(click on pictures for larger images)
These are a superb sextet and deserve to be headlining jazz festivals throughout the UK – as this gig proved.
The fabulous REBOP specialises in the innovative and exhilarating modern jazz that flowered in the mid-1940s in the hands of Charlie Parker, Dizzy Gillespie, Thelonious Monk, Miles Davis and other great jazzmen.
REBOP is a jazz repertory aggregation playing in the arcane art of bebop and related music. Formed originally as a quintet to examine the repertoire of the modern jazz explosion circa 1944-1949, Rebop is now a six-piece and also features a faithful homa to the Miles Davis Sextet of 1958-59.ge
CHRIS INGHAM – Piano
Trained as a drama teacher at Warwick University before succumbing to the music, he played guitar in misunderstood art ‘n’ b combo The Locomotives and was pianist/vocalist in the Flanagan Ingham Quartet who released two albums (Zanzibar and Textile Lunch) and were described by The Observer as ‘one of Britain’s most original bands’. He is jazz piano and jazz voice tutor at Anglia Ruskin University, Cambridge and can be heard with the bebop repertory quintet Rebop.
As an erstwhile music journalist he has contributed to Mojo magazine since 1996 and has published three books; Billie Holiday, Rough Guide to the Beatles, and Rough Guide to Frank Sinatra.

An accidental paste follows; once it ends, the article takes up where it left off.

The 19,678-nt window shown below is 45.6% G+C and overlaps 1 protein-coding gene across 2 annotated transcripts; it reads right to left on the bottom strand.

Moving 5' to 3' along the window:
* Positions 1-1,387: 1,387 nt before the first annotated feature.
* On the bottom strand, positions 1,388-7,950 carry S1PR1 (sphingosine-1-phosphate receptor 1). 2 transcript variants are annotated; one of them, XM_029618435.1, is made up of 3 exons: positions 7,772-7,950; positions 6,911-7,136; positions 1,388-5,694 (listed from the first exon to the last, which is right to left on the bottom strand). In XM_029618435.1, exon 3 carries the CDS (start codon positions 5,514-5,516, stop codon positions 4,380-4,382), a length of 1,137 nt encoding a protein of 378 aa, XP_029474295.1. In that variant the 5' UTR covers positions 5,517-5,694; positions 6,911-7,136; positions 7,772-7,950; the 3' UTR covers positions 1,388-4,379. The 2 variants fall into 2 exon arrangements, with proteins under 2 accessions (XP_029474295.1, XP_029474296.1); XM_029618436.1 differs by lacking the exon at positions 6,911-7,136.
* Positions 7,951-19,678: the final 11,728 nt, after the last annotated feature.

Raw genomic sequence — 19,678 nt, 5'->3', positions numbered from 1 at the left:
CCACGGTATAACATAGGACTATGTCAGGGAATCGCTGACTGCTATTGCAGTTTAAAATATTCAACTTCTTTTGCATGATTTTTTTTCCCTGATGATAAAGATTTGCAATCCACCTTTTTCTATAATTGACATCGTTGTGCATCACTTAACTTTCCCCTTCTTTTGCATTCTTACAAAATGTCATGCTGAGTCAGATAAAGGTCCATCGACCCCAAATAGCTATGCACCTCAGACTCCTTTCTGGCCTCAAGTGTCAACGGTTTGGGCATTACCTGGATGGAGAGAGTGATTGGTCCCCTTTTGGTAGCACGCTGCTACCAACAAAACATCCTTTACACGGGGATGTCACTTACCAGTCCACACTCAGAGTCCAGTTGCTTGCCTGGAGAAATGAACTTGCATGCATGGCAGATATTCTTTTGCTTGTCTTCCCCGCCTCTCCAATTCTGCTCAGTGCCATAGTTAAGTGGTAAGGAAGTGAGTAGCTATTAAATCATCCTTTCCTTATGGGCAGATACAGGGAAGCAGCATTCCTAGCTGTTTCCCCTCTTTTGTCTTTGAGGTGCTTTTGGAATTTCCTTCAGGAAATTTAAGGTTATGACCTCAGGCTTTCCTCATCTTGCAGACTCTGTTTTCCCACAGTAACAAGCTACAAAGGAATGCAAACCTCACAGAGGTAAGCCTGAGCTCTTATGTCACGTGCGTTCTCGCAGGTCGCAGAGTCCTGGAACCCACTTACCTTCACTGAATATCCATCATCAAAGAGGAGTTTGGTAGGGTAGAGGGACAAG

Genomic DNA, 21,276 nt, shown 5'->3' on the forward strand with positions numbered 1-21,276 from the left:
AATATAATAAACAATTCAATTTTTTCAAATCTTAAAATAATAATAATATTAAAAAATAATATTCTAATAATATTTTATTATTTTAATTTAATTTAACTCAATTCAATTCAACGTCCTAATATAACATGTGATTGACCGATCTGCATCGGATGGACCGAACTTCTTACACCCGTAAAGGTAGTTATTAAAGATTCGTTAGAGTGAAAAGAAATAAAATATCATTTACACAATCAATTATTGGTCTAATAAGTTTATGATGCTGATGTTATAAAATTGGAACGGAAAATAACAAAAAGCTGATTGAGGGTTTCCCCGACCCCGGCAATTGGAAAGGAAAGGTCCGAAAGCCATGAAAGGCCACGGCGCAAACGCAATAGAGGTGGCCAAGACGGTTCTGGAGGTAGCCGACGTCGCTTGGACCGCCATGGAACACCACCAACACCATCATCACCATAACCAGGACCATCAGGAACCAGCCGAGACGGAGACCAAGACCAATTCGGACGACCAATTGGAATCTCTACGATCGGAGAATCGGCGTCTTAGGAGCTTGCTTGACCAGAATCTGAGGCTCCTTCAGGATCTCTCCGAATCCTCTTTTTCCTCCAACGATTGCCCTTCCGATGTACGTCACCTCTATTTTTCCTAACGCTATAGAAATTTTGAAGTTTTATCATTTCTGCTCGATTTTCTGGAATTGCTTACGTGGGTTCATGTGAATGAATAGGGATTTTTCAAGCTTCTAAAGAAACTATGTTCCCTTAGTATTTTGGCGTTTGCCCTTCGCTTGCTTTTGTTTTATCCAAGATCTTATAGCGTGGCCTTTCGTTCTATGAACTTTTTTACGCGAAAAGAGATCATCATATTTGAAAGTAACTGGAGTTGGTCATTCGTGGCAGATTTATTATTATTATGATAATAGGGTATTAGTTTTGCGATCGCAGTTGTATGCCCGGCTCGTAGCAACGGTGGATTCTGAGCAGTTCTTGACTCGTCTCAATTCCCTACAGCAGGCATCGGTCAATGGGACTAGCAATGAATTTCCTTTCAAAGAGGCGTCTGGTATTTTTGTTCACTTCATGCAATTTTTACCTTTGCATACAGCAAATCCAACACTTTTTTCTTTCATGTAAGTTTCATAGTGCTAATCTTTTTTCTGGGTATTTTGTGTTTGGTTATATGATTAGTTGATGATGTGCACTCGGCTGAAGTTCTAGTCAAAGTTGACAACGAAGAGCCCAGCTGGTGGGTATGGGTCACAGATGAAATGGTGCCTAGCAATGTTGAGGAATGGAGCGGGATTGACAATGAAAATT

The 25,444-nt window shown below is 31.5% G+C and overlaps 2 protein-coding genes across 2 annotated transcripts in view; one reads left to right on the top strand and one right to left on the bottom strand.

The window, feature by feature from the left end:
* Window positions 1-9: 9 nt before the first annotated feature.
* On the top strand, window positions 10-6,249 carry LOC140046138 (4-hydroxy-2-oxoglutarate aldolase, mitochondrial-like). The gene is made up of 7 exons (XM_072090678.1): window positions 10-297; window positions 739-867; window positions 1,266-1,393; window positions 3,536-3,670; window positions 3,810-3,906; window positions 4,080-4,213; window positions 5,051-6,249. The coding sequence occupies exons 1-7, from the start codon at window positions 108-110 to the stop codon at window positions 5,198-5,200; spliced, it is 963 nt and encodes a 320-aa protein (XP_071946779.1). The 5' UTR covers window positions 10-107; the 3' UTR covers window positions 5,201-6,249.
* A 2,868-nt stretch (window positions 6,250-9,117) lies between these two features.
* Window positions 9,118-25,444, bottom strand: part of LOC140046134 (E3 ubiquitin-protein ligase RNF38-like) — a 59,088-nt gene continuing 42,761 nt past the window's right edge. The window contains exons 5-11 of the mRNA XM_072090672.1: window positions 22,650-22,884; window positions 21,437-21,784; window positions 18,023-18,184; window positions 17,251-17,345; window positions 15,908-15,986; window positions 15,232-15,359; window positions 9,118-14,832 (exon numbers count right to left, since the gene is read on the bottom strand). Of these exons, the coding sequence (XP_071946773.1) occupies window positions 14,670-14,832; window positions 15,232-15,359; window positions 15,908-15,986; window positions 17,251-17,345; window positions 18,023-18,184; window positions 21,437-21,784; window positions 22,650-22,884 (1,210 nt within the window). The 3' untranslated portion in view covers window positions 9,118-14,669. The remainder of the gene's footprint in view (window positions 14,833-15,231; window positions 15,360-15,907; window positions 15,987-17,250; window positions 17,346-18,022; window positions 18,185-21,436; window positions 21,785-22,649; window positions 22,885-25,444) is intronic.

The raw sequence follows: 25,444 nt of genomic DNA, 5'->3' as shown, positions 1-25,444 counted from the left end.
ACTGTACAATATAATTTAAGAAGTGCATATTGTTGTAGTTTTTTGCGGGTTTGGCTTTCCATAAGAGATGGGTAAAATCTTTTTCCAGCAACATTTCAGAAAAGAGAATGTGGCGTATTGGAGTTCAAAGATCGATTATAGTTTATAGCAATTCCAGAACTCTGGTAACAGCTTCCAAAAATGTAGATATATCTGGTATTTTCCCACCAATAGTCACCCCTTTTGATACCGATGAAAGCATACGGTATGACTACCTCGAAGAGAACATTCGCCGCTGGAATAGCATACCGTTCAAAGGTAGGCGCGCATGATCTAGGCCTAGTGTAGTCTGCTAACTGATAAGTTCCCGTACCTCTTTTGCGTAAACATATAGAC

He lives in Suffolk with his family and a Yamaha G5 grand piano
KEVIN FLANAGAN – Alto
comes from Lowell, Mass., USA. He initially studied music and philosophy at the University of New Hampshire, and was part of Antares, a free improvisatory group that toured the New England through the mid-70s to early 80s. During this period he was also involved in jazz, blues, and popular music, both recording and performing. He settled in the UK in the mid-80s, and worked on the London jazz and pop scene, playing and recording with members of Pink Floyd, Ben E. King, the Sex Pistols, Jools Holland, Led Zeppelin, B.B. King, Portishead, and many others. By the late 1980s he was primarily involved with jazz, playing with his own group or with musicians such as Dick Morrissey, Alan Barnes, Dave Newton, Gerard Precenser, Don Weller, Dave Cliff, Mark Edwards, Adrian Utley, and the Tommy Chase quartet around the festivals of the UK and Europe, such as Brecon, Edinburgh, Soho, and Bath in this country; and festivals in Milan, Paris, the North Sea festival, Poland, Portugal, Sweden and others. He has put out two successful CDs with Chris Ingham as the Flanagan-Ingham Quartet, and is presently collaborating with Dave Gordon in a series of poetry settings of the Pulitzer-prize winning Beat poet Gary Snyder.